"Clutter is the disease of American writing," says William Zinsser in his classic text On Writing Well. "We are a society strangling in unnecessary words, circular constructions, pompous frills, and meaningless jargon."
We can cure the disease of clutter (at least in our own compositions) by following a simple rule: don't waste words. When revising and editing, we should aim to cut out any language that is vague, repetitious, or pretentious.
In other words, clear out the deadwood, be concise, and get to the point!
1. Reduce Long Clauses
More About Clauses:
2. Reduce Phrases
Likewise, try to reduce phrases to single words:
Wordy: The clown at the end of the line tried to sweep up the spotlight.
Revised: The last clown tried to sweep up the spotlight.
More About Phrases:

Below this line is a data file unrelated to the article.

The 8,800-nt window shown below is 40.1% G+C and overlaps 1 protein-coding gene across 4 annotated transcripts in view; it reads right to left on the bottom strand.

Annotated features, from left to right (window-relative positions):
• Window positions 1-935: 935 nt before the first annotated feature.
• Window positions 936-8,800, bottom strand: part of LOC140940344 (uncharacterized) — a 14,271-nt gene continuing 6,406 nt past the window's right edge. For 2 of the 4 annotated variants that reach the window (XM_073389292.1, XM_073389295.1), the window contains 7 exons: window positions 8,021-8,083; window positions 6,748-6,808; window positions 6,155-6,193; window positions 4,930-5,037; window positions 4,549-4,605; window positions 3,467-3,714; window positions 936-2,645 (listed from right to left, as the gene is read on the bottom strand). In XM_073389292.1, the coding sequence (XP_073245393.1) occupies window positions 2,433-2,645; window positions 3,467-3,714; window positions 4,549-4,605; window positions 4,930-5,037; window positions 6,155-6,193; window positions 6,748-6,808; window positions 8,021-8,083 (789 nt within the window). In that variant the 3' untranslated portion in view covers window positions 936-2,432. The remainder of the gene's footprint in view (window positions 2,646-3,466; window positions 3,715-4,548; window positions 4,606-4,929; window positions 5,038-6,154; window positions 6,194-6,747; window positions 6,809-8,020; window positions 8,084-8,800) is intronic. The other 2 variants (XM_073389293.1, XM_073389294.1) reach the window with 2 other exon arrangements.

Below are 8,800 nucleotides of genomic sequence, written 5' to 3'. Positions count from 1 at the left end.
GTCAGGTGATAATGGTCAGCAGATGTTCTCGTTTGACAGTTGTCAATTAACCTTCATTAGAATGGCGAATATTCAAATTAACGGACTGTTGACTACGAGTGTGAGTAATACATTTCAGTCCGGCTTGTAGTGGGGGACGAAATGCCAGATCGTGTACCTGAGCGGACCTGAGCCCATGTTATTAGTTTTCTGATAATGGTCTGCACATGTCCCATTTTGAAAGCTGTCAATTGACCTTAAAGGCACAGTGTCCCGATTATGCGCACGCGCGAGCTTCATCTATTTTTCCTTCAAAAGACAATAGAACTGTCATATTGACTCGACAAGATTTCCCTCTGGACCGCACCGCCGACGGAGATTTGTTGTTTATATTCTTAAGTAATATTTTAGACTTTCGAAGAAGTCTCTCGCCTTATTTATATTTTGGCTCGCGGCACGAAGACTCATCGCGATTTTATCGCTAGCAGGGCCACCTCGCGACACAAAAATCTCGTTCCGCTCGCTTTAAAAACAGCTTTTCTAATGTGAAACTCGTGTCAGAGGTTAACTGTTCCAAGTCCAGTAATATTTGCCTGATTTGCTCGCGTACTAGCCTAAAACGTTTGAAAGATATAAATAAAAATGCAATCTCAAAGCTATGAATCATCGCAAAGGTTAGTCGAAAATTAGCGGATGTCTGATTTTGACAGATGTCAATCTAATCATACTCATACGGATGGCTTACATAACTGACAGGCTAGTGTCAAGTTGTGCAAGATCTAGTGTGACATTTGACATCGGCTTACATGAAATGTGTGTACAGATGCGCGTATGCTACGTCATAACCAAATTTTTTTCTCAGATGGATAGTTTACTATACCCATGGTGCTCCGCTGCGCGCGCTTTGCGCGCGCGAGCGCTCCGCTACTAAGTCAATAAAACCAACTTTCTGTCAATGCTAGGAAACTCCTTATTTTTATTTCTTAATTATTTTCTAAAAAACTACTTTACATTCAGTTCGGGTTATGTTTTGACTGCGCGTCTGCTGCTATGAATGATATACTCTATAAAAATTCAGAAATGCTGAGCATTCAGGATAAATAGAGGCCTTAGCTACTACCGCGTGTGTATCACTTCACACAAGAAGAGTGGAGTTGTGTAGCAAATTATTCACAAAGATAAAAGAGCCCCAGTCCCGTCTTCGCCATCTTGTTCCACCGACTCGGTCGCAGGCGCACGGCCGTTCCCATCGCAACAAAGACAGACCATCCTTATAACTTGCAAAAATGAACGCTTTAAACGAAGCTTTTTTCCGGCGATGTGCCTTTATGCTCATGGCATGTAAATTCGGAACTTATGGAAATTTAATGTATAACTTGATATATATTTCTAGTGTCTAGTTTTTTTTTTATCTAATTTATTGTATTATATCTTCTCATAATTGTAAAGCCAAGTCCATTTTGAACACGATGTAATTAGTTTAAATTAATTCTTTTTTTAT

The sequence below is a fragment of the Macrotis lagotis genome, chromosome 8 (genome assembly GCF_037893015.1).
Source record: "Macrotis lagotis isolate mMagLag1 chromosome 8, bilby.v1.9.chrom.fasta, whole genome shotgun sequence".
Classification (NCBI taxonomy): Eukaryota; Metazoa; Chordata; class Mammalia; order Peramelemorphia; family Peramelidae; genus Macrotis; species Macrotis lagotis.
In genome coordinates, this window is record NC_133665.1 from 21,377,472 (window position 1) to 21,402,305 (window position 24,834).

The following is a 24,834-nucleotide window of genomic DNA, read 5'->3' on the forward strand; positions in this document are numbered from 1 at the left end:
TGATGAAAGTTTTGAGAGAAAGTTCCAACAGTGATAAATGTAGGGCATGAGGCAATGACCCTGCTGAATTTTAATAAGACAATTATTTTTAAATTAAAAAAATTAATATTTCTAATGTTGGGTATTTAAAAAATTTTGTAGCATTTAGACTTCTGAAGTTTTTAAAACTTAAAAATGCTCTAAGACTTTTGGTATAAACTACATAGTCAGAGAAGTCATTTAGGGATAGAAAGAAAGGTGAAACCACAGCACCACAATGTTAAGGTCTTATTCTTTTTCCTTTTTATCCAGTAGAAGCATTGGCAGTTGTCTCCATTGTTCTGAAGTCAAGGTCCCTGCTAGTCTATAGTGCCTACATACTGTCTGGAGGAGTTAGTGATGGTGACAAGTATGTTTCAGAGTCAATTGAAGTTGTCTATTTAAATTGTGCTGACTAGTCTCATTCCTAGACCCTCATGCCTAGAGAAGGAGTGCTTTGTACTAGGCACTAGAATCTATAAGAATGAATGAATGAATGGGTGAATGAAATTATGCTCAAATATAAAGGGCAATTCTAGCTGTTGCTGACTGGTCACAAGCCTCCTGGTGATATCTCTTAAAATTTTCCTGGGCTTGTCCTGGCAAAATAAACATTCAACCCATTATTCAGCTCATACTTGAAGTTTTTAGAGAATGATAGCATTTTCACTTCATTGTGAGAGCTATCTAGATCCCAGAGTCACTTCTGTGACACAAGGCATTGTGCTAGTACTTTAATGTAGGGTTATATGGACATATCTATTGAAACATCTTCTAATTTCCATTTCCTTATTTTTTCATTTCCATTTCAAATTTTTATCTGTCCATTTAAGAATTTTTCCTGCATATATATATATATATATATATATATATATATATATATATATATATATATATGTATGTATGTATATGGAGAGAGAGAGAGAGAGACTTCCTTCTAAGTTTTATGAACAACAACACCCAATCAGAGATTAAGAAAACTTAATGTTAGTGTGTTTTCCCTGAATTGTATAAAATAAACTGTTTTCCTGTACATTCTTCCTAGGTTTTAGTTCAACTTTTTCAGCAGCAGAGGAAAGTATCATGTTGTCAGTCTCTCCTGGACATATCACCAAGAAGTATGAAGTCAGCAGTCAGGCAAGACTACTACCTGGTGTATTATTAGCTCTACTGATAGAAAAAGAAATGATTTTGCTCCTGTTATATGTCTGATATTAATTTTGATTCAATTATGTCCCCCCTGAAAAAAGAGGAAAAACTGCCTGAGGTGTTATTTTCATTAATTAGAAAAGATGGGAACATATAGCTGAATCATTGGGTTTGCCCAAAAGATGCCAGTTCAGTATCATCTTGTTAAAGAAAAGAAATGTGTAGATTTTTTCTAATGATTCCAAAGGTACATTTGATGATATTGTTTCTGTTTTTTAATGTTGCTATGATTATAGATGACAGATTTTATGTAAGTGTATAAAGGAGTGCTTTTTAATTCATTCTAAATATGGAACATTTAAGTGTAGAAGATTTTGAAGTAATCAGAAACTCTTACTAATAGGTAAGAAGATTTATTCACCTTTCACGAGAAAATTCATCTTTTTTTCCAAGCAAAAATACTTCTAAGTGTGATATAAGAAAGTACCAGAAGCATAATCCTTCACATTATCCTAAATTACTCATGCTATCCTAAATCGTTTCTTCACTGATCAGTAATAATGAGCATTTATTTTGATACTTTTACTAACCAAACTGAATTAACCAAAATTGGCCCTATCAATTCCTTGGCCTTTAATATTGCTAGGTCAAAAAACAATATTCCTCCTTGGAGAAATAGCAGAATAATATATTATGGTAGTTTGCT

3. Avoid Empty Openers
Avoid There is, There are, and There were as sentence openers when There adds nothing to the meaning of a sentence:
Wordy: There is a prize in every box of Quacko cereal.
Revised: A prize is in every box of Quacko cereal.
Wordy: There are two security guards at the gate.
Revised: Two security guards stand at the gate.
More About Empty Openers:
4. Don't Overwork Modifiers
Do not overwork very, really, totally, and other modifiers that add little or nothing to the meaning of a sentence.
Wordy: By the time she got home, Merdine was very tired.
Revised: By the time she got home, Merdine was exhausted
Wordy: She was also really hungry.
Revised: She was also hungry [or famished].
More About Modifiers:
5. Avoid Redundancies
Replace redundant expressions (phrases that use more words than necessary to make a point) with precise words. Check out this list of common redundancies, and remember: needless words are those that add nothing (or nothing significant) to the meaning of our writing. They bore the reader and distract from our ideas. So cut them out!
Wordy: At this point in time, we should edit our work.
Revised: Now we should edit our work.
More About Needless Words: